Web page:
Part 7 of the Assisted Decision-Making Capacity Act of 2015 deals with enduring powers of attorney and, for example, Section 75 thereof deals with reports by attorneys. When this act has fully commenced there will be greater accounting obligations on attorneys which is to be welcomed.
Nursing home ‘Fair Deal’ scheme, from a legal perspective
If going to a nursing home you can apply for financial support to help pay for the cost of care in a nursing home through the Fair Deal scheme. When the application process and the care needs assessment have been completed, the financial assessment then comes in to play. This will work out how much you will need to pay towards your nursing home care. You will pay 80% (40% if you are part of a couple) of your assessable income. Assessable income is your total income minus allowable deductions, for example, income tax, PAYE and health expenses. You will also pay 7.5% (3.75% if you are part of a couple) of your assets such as land or cash. The first €36,000.00 (€72,000.00 if you are part of a couple) of your assets is not taken into account.
The following points are worth remembering:
– The family home is taken into account for a maximum of three years (three year cap).
– Any assets transferred within the last five years are taken into account.
– In relation to the farm or business, there is a provision whereby a farmer or business owner can also avail of ‘the 3 year cap’ if certain conditions are met.
Nursing Home Loan
If there are insufficient monies to make the contributions the Health Service Executive (HSE) will help but will require security in exchange, so a nursing home loan can be applied for. If the person applying for the loan does not have capacity, an enduring power of attorney can be registered or a family member can apply to the Circuit Court to be appointed as the applicant’s care representative. The nursing home loan will eventually become due after the applicant’s death and must be repaid within 12 months of the date of death. There are certain circumstances in which payment can be delayed and a partner, relative or connected person may apply for a deferral of the loan repayment.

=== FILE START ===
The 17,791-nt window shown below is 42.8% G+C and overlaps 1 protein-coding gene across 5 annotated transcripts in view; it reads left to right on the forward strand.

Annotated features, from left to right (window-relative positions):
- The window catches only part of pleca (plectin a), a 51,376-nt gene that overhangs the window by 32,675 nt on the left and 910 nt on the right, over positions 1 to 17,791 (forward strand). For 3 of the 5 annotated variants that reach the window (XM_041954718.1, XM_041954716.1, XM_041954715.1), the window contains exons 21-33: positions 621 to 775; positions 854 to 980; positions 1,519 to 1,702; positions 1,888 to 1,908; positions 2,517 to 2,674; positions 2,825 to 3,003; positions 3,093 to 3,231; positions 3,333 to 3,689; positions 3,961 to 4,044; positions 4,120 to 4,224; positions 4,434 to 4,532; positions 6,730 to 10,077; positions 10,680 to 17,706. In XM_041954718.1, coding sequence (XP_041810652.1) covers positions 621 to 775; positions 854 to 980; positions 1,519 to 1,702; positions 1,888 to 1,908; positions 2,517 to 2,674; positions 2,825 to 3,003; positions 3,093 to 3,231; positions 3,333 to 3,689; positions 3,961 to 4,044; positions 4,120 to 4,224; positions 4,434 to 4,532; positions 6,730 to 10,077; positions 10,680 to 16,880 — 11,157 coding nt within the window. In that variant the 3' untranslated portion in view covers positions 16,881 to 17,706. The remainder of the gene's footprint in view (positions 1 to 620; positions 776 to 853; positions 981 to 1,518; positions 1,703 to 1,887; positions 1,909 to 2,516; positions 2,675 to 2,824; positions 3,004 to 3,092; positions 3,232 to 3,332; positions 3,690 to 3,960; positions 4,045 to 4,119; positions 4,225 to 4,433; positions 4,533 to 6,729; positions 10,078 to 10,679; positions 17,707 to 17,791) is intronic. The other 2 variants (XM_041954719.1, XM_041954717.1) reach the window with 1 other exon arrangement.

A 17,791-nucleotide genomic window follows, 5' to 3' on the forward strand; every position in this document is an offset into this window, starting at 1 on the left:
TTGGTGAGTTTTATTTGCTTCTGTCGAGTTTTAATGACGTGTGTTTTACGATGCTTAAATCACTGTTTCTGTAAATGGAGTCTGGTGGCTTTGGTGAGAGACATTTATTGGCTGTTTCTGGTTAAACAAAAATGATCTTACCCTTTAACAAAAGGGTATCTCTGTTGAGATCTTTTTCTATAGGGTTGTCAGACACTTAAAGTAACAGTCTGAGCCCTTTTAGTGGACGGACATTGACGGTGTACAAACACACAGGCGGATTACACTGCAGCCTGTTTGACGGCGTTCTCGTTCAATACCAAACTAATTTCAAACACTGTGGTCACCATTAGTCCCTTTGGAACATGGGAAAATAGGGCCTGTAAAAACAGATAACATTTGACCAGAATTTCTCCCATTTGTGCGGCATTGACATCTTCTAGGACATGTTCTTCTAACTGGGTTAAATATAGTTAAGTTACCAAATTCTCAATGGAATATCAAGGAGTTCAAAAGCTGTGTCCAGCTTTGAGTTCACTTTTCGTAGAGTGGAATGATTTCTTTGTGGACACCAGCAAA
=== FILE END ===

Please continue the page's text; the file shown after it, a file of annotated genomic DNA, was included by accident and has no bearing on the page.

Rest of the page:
Please take care during these challenging times. Please God with the roll out of the vaccine we will soon be able to venture out again. In the meantime, now may be a good time to make decisions on legal affairs and get the ball rolling.
Elaine Byrne is a solicitor practising in Regan McEntee & Partners, High Street, Trim, Co. Meath and specialises in probate, wills and estate management. She has extensive experience and expertise in this area, having been enrolled as a solicitor with the Law Society of Ireland in 2008. The information in this article is intended as a general guide only. While every care is taken to ensure accuracy of information contained in this article, solicitor Elaine Byrne and Regan McEntee & Partners do not accept responsibility for errors or omissions howsoever arising.